Brief Targeted Therapy
on Orcas Island
Michael Elder, MFT
Certified Trauma Specialist


Trauma is the experience of helplessness frozen in the structures of the body. Intimacy is the experience of being vulnerable with another, and feeling safe. You cannot feel safe and helpless at the same time. Therefor trauma inhibits intimacy.

Trauma is not the event where real or threatened death, injury, or abandonment of self or other occurred but your reaction to that event. These reactions happen "subcortically" or in brain structures more primitive than, and not necessarily under the control of, the thinking parts of the brain that we generally identify as our mind.

A part of this neurological response is to isolate overwhelming material away from the more complicated and delicate cortical structures to prevent an immediate overwhelm and shut down that could threaten survival. Years later, this can be experienced as emotions or actions that we know are inappropriate to the present situation but are helpless to change. In some more extreme cases they become a persistent world view that cannot be altered by evidence, logic, or negative consequences.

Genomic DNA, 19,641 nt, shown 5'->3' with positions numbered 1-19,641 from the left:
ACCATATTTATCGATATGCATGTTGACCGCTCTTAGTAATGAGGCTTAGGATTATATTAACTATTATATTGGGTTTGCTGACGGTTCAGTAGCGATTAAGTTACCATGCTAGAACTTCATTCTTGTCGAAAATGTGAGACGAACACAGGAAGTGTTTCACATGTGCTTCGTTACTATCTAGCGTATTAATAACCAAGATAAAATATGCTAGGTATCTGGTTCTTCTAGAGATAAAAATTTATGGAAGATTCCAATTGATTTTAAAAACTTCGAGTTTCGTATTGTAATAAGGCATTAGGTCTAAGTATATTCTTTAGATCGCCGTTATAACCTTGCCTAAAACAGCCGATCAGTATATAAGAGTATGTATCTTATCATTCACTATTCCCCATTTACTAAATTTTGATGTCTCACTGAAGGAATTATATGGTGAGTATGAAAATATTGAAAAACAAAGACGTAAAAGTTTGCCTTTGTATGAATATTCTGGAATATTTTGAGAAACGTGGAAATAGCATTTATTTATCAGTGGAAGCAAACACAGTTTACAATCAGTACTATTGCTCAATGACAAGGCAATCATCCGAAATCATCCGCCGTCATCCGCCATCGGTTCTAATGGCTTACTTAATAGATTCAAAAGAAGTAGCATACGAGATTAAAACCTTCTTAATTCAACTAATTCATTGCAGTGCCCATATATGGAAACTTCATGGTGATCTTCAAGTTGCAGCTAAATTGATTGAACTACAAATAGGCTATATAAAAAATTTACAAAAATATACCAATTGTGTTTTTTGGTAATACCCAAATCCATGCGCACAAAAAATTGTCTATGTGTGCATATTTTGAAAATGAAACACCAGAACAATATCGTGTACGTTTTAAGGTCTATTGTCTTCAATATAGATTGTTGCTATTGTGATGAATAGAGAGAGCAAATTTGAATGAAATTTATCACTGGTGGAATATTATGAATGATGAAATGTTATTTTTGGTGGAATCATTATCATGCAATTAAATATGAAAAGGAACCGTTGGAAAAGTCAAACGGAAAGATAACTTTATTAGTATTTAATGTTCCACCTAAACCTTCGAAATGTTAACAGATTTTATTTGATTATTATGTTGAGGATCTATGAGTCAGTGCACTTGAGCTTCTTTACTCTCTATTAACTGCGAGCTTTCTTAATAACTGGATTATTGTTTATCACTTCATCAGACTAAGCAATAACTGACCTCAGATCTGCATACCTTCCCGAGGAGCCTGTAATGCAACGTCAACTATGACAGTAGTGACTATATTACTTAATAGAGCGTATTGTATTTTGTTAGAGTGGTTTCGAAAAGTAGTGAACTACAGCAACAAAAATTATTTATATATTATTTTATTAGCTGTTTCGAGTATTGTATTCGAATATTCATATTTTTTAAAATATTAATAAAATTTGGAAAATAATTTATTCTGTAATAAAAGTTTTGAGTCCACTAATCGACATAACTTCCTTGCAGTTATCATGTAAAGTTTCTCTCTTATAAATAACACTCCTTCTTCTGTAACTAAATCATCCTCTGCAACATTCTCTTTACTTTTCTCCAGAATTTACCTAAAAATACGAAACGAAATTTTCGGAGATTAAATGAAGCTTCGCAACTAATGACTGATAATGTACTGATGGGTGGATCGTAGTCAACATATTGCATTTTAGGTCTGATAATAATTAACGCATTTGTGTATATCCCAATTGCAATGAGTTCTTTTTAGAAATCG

The precipitating event need not be one of physical risk to self or other. While war, rape, and car accidents are generally acknowledged as traumatic, the 1st grade Valentine incident or soap box derby crisis, discounted by the adult mind as "normal", can still create a trauma response that affects our thinking and behavior years later.

Not all emotional difficulties are the result of trauma; however, painful, overwhelming experiences often affect our world view and patterns of behavior, even years after the event, in ways that often do not serve us. I have assembled a set of skills designed to help restore healing change to the frozen experience of helplessness. This allows a clear path for building experiences of competence, safety, and appropriate responsibility.